Tuesday, March 24, 2015

The Internet Won't Make You Happy (and other revelations)

This past Sunday evening my womanfriend-slash-sexy-time-partner-for-life-starting-this-July caught a ride with a friend back to her house in Wellesley, Massachusetts. It came out that the dude actually knew who I was, having at one time or another followed a link from the delightful Faith & Theology website to this one.

Ain't it grand the way the internet just plods on and on, making connections and drawing us all together into one, big, happy family?

Yay.

- - -

At the beginning of this year I promised myself and you that I would post something every day, because discipline is awesome and also I thought it might increase traffic and sell more books and draw more attention to that movie I'm trying to get made and eventually solve all my existential and interpersonal angsties forever and ever, amen. 

- - -

But then this past week a friend of mine had a bit of a personal crisis, so I had to sally forth for a week and leave behind my hobbit-hole and my computer and, to some degree, my stress over the fact that I can't seem to push this particular camel through this particular needle's eye.

- - -

This friend of mine with the crisis happens to also be a marvelous visual artist, so in addition to spending my time at his place reading a couple novels and not worrying about this (stupid-dumb) website, he and I also spent a fair bit of time talking about art. 

And while I do know and did remember that this whole art-making thing was supposed to be fun, I realized that in my efforts to rush the process, I'd forgotten to savor it. 

For this past week, though, I managed to leave behind my stress over all the money I still have to raise and the million tasks I have to complete for this feature film I'm putting together.

I forsook the tyranny of Posting-Every-Day.

I neglected the dozens of piddling little things I do hoping to possibly bump my estimation in the public eye. And I realized...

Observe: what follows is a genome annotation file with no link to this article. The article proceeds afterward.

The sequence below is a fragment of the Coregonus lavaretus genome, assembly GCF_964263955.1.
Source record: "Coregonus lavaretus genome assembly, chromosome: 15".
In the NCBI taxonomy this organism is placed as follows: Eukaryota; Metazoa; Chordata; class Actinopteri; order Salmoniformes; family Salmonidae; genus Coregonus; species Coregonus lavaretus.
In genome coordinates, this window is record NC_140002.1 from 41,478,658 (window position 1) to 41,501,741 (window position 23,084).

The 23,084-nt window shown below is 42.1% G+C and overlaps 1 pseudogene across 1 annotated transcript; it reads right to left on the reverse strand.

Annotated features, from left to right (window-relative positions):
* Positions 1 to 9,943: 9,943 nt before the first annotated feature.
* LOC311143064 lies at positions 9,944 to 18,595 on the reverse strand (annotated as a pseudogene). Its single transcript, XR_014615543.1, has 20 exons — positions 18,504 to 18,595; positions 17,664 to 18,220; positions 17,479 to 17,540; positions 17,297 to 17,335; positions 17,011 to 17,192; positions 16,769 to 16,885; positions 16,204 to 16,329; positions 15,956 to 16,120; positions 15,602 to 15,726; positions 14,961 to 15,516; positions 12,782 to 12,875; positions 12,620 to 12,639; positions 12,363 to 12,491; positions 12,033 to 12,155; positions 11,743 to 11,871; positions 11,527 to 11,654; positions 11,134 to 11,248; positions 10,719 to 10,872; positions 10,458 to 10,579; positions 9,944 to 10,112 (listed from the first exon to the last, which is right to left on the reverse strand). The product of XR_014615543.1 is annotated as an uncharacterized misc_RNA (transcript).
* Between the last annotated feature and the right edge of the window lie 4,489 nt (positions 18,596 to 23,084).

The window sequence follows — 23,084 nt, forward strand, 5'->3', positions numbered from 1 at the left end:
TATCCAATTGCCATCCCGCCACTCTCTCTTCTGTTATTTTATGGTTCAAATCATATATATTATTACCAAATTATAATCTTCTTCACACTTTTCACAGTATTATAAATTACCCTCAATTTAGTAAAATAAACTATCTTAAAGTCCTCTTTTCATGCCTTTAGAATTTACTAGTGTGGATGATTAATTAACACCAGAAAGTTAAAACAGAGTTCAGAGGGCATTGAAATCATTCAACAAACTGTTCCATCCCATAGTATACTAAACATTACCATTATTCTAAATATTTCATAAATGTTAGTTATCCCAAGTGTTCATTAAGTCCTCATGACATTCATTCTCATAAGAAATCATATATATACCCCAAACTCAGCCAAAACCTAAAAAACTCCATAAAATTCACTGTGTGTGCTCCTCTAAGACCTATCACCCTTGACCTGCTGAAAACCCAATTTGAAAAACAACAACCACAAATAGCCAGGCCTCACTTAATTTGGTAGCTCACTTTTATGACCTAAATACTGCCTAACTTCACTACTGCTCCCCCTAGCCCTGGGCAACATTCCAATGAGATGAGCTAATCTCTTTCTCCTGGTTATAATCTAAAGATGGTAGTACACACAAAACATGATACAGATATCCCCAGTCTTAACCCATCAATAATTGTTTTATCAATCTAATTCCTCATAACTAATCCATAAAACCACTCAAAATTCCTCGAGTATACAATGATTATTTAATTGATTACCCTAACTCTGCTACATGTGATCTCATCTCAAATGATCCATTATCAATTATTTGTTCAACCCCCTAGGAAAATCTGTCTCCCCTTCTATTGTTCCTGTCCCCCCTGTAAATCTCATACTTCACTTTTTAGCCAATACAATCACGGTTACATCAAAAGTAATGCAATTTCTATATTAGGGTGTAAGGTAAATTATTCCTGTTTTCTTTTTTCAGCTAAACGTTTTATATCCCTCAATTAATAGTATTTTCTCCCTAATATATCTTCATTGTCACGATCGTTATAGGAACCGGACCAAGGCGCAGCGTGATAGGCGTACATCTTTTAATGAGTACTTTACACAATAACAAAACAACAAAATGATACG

I don't actually like the internet. 

I am grateful that it allows me to share my thoughts and my work and make these tiny connections that for example give my womanfriend and some random dude a point of commonality. 

But I hate the way it makes me feel all fractured and desperate, and like I'm always trapped in a losing battle for attention. I hate how despite myself, I end up thinking of people as data-points in some popularity-game I'm playing. I hate the dehumanization. 

And the stress.

Ohhh, the stress.

- - -

In the back of my mind, I've been building this conviction that some day I am going to for realsies stop all this internet nonsense and focus on the things that really matter. 

And what really matters? 

What matters is being able to help out a friend with a crisis. 

What matters is being able to get back in time to chaperon that field trip to the museum my son's been so excited about for so long. 

What matters is that if the Lord wills it and the Creek Don't Rise, come summer I'mma hitch my metaphorical wagon to my womanfriend's and ride off into the rattlesnake sunset. 

What matters is my friends, family, and community. 

Everything else is just a chasing after the wind. 

- - -

My movie may not happen.

My books may never sell more than a few hundred copies. 

I may toil away in obscurity for the rest of my life, making things that few will ever see or care about. But the real tragedy would not be time "wasted" on making stuff that (let's face it) moth and rust are gonna destroy, anyway. No, the real tragedy would be to spend that time stressing about things I cannot control to the point where I miss out on what matters most.

- - -

So I un-promise my Post-Every-Day thing. 

Instead, I'm going to try to figure out how to do it for the joy of it, and I'm only going to share when I actually feel like sharing.  I'm going to work to reject the false promises of happiness this whole internet-thing keeps making, and stop giving it the power to bait-and-switch me into missing out on too many absolutely perfect moments. 

Because life is good, and too short to waste on fear. 


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